Sunday, March 30, 2014

What is a Right to Entrepreneurship?

The Congress Party released its manifesto last week, taking further Sonia Gandhi's per project of a 'rights-based approach' to freebies and entitlements. Among the multitude of entitlements promised is a unique one that really made me sit up and think: a Right to Entrepreneurship. For a country which badly needs investment and jobs, this seems like an excellent idea. However, the question still remains as what it really is.

First, consider an example given by a Congressman in a TV 'debate.' Hawkers who sell their wares on street corners are no doubt entrepreneurs and they are routinely harassed by local policemen to keep their pushcarts. The 'Right' gives them protection from such harassment. Now, isn't law and order at such a micro-level as a street corner purely a subject of the States and if so, how can the Central Government decide how police should deal with hawkers? For a party that is accused of treating State Governments like glorified municipalities, the Congress Party sure lives up to its reputation.

Now, coming to specific questions: what does an entrepreneur need? Capital and infrastructure are the first things that come to mind. Capital is something they are certainly not going to get, given that the manifesto expressly defines an additional set of entitlement schemes that are bound to raise government expenditure on non-Plan components, while Plan expenditure has already been slashed. To meet the higher expenditure, the government will resort to borrowing and thus, squeeze our private borrowers. Moreover, the runaway inflation that more entitlements guarantees will force the RBI to raise interest rates further with the net effect that Capital will be squeezed out from the system.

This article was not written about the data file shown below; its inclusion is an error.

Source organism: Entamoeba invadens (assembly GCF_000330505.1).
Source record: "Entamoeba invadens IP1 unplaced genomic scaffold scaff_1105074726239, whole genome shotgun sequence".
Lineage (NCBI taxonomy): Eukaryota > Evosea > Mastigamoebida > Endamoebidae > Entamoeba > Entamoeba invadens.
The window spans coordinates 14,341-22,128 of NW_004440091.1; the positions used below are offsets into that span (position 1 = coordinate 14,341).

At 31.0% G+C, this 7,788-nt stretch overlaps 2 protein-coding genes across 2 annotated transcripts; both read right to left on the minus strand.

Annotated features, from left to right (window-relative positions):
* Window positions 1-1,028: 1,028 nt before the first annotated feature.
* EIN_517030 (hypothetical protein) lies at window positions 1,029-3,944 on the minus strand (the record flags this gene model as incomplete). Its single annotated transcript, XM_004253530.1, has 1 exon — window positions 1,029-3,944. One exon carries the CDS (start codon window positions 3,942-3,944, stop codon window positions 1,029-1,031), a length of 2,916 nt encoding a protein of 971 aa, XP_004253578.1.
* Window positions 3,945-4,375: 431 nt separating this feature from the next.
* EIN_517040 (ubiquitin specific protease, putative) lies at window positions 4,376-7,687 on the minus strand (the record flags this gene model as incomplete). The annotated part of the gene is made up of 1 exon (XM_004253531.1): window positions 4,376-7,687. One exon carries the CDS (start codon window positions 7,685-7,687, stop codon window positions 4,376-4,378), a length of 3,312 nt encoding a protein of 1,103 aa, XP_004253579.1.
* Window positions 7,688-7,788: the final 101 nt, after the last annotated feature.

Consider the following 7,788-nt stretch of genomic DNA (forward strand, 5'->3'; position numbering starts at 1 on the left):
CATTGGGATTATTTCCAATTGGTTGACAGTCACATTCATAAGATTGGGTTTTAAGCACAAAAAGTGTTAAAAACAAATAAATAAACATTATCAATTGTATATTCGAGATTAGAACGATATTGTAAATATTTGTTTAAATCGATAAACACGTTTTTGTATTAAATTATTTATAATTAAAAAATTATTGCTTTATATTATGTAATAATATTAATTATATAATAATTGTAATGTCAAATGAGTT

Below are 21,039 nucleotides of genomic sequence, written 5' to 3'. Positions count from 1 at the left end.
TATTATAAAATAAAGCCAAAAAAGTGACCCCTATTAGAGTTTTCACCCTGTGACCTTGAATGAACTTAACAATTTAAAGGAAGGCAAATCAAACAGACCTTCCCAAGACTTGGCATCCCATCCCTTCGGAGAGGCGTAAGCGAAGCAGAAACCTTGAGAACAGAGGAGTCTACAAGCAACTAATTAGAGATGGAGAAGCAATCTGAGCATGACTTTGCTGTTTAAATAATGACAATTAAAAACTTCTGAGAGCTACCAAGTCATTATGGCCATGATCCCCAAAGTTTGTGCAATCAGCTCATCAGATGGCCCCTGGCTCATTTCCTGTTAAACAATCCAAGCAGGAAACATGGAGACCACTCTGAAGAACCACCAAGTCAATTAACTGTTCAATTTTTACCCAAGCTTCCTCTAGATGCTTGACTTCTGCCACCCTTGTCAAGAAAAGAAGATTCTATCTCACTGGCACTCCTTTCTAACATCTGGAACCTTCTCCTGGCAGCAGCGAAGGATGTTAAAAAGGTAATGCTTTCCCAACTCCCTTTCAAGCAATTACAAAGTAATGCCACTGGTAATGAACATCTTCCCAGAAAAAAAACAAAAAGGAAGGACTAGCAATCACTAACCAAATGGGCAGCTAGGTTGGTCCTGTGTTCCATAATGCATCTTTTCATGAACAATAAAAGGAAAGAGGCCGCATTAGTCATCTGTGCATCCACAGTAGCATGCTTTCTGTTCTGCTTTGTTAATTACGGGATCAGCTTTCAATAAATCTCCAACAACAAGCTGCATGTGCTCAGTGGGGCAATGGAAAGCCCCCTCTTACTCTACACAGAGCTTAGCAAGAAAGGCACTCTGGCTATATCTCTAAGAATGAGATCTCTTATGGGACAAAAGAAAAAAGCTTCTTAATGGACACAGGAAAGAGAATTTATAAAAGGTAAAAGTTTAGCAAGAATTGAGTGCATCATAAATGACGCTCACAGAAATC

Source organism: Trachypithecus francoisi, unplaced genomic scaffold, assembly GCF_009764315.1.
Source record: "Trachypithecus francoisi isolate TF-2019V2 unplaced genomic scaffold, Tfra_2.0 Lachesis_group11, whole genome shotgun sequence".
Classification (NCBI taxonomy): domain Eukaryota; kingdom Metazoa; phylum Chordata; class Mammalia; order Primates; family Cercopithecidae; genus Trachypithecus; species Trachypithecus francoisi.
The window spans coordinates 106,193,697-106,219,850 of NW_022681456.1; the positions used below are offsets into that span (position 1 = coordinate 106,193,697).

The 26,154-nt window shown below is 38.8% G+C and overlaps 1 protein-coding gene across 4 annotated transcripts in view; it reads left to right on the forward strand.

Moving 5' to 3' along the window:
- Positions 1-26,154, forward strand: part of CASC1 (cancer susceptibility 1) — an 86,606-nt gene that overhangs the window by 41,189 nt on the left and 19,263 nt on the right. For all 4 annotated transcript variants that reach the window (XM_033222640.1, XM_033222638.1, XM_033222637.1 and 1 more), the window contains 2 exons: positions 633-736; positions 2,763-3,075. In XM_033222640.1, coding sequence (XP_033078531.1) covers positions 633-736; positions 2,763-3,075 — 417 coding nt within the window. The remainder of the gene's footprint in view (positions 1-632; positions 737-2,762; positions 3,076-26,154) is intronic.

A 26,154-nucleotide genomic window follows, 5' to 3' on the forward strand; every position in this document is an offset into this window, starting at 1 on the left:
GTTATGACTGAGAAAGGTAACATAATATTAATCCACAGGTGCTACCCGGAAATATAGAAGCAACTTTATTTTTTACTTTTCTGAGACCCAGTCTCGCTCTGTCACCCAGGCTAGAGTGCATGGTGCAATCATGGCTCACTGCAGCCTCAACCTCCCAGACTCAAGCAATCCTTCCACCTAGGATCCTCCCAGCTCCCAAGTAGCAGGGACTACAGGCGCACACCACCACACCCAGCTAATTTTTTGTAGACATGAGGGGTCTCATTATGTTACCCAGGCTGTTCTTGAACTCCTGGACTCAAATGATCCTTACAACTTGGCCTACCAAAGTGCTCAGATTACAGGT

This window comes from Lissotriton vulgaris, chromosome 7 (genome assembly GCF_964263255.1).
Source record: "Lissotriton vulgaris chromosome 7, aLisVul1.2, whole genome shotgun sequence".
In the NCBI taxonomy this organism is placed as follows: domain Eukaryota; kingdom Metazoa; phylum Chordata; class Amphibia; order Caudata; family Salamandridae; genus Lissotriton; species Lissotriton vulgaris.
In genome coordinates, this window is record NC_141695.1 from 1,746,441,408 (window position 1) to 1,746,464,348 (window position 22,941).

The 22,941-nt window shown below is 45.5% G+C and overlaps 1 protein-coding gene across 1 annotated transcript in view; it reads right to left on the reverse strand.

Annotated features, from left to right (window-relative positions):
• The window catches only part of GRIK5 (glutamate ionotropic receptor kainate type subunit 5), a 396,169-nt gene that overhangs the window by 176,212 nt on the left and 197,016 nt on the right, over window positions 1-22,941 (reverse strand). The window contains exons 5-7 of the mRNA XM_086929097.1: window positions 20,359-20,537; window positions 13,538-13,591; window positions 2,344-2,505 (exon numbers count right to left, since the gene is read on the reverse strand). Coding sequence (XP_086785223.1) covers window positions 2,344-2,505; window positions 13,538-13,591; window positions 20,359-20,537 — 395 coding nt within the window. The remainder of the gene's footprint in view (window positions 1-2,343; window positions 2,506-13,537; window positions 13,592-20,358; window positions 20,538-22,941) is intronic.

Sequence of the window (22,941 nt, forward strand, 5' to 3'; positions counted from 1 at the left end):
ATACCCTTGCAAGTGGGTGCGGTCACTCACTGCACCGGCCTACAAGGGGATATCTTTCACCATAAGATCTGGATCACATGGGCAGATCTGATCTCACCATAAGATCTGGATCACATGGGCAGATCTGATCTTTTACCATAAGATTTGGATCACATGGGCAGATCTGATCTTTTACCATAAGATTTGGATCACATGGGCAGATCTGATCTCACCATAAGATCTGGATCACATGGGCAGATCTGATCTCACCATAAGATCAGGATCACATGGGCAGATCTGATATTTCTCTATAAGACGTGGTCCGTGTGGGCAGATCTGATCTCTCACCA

As for infrastructure, the manifesto does not give much emphasis to it except for some routine promises of speeding up project clearances (presumably by abolishing the Jayanthi Tax). In 2009, the UPA promised to build 22 km of highways a day - by 2014, the average number for the entire term of the UPA was 1.5 km/day or 7% of what was promised. By any yardstick, that is a fail grade. As a student of Transportation Engineering knows, for the economy to grow at x% a year, the transportation sector needs to grow by 1.5*x% a year - that is clearly not happening. When you compare that with Narendra Modi's vision of 100 cities connected by high-speed trains by the 75th anniversary of India's Independence from the British Empire, the promises seem laughable.

Land is another important requirement for factories to be established to create jobs. That is clearly going to be next to impossible to obtain because the Land Acquisition Act has made it nearly impossible to do so. On water, electricity and other infrastructure requirements, the manifesto just makes vague promises. But the real area of concern is labor reforms, which is the single biggest bottleneck in an expansion of manufacturing that India so badly needs. On this, all parties are completely quiet, with the exception of Left parties who promise to make things even worse. Without labor reforms, private manufacturing is not going to take off.

Thus, it can be seen that this 'Right to Entrepreneurship' is a complete departure from everything else in the manifesto and it is impossible to implement both at the same time. Given Sonia Gandhi's known priorities, which presumably her son has inherited, there is no doubt which will get implemented and which will remain on paper. This 'right' would be worth a good laugh if it wasn't so sad just thinking about it.

PS: The whole 'right-based approach' is not really a Congress invention but is taken from the Soviet Union's Constitution, which guaranteed all sorts of rights which were impossible to implement. The only reason some people could get them was because of the extensive forced labor camps of the Soviet Union, which created free labor albeit temporarily. We all know where the Soviet Union went in the end. 

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